by Shonda Savage
“But Naaman went away angry and said, ‘I thought that he would surely come out to me and stand and call on the name of the LORD his God, wave his hand over the spot and cure me of my leprosy’” (2 Kings 5:11 NIV).
For over three years I suffered from monthly hormonal migraines, two days in a row, right on time. Agonizing, nauseating, pounding headaches. I sought medical help to no avail. Over the counter medications, prescription medications, herbal remedies—nothing worked. I prayed. Others prayed too.
A local church announced a Friday night healing service in the newspaper. I attended with a nauseating migraine and stood in line for a healing prayer, expecting the miraculous. When it was my turn, the guest pastor quietly prayed with me. He didn’t pray a loud commanding prayer, wave his hands over my head, or call on other intercessors to gather around. Only a private, simple prayer. Like Naaman, anger rose up inside my being. I envisioned immediate deliverance from my pain and suffering, after all it was a healing service.
Naaman yearned to be cured of leprosy. His wife’s servant suggested he see the prophet Elisha in Israel for healing. Naaman traveled to Israel with a letter from his king requesting the king of Israel heal Naaman’s leprosy. Israel’s king tore his clothes and stated, “Am I God? Can I kill and bring back to life? Why does this fellow send someone to me to be cured of leprosy?”
When Elisha heard of the king’s distress, he asked for Naaman to come to him. Upon his arrival, Elisha sent a messenger to the door and said to Naaman, “Go wash yourself seven times in the Jordan, and your flesh will be restored and you will be cleansed.”
Naaman left angry. I imagine he felt like he was on a wild goose chase. He expected Elisha to call on the name of the Lord and he would be instantly cured of leprosy. Naaman’s servant convinced him to follow the prophet’s instructions in spite of how he felt. And Naaman did follow the mandate instead of his feelings. So when he dipped seven times in the Jordan as directed, he was healed.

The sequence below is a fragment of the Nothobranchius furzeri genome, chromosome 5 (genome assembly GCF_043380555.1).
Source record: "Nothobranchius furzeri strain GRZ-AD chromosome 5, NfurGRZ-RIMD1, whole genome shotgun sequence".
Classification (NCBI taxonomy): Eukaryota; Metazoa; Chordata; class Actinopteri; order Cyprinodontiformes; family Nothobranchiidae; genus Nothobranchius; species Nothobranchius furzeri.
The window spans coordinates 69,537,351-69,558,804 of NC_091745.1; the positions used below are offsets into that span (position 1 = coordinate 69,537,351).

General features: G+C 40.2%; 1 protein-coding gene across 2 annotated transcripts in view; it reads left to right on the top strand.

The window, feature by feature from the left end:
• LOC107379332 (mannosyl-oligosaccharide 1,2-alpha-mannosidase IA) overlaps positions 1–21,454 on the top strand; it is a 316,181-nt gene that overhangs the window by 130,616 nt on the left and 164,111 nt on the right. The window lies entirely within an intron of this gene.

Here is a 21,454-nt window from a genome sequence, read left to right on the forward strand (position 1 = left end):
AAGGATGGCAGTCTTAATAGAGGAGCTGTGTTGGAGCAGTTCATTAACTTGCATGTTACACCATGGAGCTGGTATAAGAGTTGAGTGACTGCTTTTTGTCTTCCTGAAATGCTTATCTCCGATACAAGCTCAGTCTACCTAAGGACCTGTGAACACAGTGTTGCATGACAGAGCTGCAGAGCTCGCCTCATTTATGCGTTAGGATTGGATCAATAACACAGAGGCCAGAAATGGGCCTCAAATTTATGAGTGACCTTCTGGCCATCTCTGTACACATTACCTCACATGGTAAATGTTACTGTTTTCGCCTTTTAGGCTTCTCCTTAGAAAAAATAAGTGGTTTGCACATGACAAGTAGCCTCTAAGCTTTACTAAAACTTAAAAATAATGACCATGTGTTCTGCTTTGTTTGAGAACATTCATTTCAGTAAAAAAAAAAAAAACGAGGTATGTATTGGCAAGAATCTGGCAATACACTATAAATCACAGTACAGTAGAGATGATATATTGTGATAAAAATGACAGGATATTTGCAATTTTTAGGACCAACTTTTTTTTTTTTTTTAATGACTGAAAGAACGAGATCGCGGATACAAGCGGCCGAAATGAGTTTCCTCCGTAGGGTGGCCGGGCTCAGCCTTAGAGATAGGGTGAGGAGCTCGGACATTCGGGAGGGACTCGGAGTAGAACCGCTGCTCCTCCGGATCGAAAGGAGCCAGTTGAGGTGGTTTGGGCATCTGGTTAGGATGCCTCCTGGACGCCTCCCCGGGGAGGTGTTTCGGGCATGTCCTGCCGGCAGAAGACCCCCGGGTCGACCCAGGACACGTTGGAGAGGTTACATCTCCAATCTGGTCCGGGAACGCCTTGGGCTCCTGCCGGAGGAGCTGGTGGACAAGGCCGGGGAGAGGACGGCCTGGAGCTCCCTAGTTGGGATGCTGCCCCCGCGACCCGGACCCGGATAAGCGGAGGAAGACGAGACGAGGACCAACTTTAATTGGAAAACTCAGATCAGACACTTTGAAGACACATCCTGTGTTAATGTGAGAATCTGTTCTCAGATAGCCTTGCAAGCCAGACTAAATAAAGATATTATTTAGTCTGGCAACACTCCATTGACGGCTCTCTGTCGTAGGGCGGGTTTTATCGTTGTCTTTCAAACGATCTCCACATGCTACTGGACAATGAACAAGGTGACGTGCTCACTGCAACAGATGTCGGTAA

Like Naaman’s servant, a godly friend came to me me and convinced me to see the doctor again. I went out of obedience, and was prescribed different medication. For the first month, things looked worse, but after two months the migraines subsided. Eventually, I went off the meds and learned to make healthier lifestyle choices and recognized foods that triggered the migraines.
Like Naaman chose to follow the instructions from the man of God, I had to choose to follow God’s instructions for me. Trusting Him, I laid down my expectations of how healing should come to pass. Thankfully, now for more than five years since that healing service, I function most months without migraines. If a migraine comes on, then I realize I failed to follow God’s directions for me.
Have you set up expectations about how God should work in your life? It’s time to let go those assumptions and trust God to work in His ways for He does more than we can ever think or imagine.
Shonda Savage loves to encourage people to deepen their roots in Jesus with both spoken and written words. Speaking at conferences and retreats, Shonda connects with the audience through her personal triumphs and tribulations. Shonda writes for both print and online publications and she is the author of the Bible study, Wild Grace: Experiencing Your Spiritual Splendor.